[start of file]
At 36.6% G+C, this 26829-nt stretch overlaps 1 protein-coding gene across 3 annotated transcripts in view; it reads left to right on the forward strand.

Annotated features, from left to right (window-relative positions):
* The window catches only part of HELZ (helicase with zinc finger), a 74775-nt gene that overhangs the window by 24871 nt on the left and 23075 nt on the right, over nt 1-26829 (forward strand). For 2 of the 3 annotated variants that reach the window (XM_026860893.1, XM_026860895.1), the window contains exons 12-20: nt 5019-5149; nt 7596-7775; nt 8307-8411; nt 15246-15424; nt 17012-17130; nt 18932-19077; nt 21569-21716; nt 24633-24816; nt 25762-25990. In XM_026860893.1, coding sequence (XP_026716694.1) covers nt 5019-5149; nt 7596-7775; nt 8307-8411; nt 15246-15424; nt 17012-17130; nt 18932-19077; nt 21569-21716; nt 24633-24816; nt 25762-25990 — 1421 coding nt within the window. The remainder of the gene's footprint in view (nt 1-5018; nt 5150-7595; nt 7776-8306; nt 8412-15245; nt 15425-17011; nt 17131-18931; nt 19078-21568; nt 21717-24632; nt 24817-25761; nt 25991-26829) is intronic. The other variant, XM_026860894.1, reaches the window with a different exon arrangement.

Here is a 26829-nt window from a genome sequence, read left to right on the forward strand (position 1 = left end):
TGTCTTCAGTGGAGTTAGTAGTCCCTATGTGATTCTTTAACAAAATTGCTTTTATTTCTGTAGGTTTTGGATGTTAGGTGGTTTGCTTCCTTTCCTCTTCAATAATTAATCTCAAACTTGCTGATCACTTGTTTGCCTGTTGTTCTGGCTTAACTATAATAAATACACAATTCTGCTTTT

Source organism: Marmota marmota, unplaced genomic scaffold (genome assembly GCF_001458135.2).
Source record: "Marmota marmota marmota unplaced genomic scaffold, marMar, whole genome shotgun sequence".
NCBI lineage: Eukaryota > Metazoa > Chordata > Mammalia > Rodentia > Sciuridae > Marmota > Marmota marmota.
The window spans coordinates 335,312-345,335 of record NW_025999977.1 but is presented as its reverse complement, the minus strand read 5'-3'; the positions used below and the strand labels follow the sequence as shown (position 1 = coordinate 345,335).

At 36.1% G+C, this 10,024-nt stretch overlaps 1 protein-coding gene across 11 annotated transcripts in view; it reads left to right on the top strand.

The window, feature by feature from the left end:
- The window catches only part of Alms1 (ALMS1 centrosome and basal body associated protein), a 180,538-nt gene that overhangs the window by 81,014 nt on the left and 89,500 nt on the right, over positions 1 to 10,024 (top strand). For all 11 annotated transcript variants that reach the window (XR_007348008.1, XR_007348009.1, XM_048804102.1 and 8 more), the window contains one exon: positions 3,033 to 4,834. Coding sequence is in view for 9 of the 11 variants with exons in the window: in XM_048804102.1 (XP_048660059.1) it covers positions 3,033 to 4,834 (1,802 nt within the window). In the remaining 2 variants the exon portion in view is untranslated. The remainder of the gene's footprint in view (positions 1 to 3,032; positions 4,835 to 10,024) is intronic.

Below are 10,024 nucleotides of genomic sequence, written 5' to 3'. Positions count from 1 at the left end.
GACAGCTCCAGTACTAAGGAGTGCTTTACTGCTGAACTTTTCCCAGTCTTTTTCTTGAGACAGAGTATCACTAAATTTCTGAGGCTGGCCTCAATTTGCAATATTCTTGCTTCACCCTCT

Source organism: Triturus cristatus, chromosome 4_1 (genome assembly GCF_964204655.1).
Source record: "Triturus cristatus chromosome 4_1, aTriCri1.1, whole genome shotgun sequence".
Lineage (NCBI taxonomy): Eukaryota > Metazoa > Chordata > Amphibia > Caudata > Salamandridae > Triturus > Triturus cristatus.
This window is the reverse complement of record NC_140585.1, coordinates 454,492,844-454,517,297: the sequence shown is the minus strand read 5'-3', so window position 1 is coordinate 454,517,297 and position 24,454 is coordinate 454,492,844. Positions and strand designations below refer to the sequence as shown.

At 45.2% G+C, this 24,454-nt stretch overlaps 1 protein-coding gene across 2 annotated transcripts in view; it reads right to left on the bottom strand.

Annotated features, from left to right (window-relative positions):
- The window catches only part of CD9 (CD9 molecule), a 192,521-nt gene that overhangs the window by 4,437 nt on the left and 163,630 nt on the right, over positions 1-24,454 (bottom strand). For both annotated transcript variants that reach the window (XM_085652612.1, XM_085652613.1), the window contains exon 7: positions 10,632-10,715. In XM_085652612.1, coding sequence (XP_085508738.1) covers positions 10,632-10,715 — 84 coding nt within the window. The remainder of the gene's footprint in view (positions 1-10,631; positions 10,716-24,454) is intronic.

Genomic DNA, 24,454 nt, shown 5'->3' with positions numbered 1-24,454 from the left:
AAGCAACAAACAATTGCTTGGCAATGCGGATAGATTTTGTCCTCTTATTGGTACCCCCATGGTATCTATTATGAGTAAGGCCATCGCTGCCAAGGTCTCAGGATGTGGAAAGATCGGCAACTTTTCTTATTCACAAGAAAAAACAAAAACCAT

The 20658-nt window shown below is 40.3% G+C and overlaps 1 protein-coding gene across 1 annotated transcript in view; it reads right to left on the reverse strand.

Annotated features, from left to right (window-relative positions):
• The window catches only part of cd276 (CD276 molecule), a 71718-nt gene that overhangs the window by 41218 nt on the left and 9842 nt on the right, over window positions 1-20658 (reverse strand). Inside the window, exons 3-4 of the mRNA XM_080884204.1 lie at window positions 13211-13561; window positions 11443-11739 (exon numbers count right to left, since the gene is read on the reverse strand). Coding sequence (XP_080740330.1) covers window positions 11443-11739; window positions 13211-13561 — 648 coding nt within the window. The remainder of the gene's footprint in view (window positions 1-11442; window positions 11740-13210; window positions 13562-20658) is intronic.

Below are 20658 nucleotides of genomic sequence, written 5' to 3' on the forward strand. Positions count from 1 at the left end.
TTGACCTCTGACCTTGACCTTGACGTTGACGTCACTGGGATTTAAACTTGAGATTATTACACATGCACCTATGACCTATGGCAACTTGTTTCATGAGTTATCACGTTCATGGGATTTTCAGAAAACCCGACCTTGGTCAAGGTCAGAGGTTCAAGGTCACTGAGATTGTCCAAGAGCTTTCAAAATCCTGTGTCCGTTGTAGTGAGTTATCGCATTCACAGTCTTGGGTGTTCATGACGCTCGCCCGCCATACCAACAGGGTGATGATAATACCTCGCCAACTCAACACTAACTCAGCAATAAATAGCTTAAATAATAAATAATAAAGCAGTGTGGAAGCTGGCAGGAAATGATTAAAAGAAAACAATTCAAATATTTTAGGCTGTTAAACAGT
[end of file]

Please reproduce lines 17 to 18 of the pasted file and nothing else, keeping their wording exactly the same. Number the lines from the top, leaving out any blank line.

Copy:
Lineage (NCBI taxonomy): Eukaryota > Metazoa > Chordata > Amphibia > Caudata > Salamandridae > Triturus > Triturus cristatus.
This window is the reverse complement of record NC_140585.1, coordinates 454,492,844-454,517,297: the sequence shown is the minus strand read 5'-3', so window position 1 is coordinate 454,517,297 and position 24,454 is coordinate 454,492,844. Positions and strand designations below refer to the sequence as shown.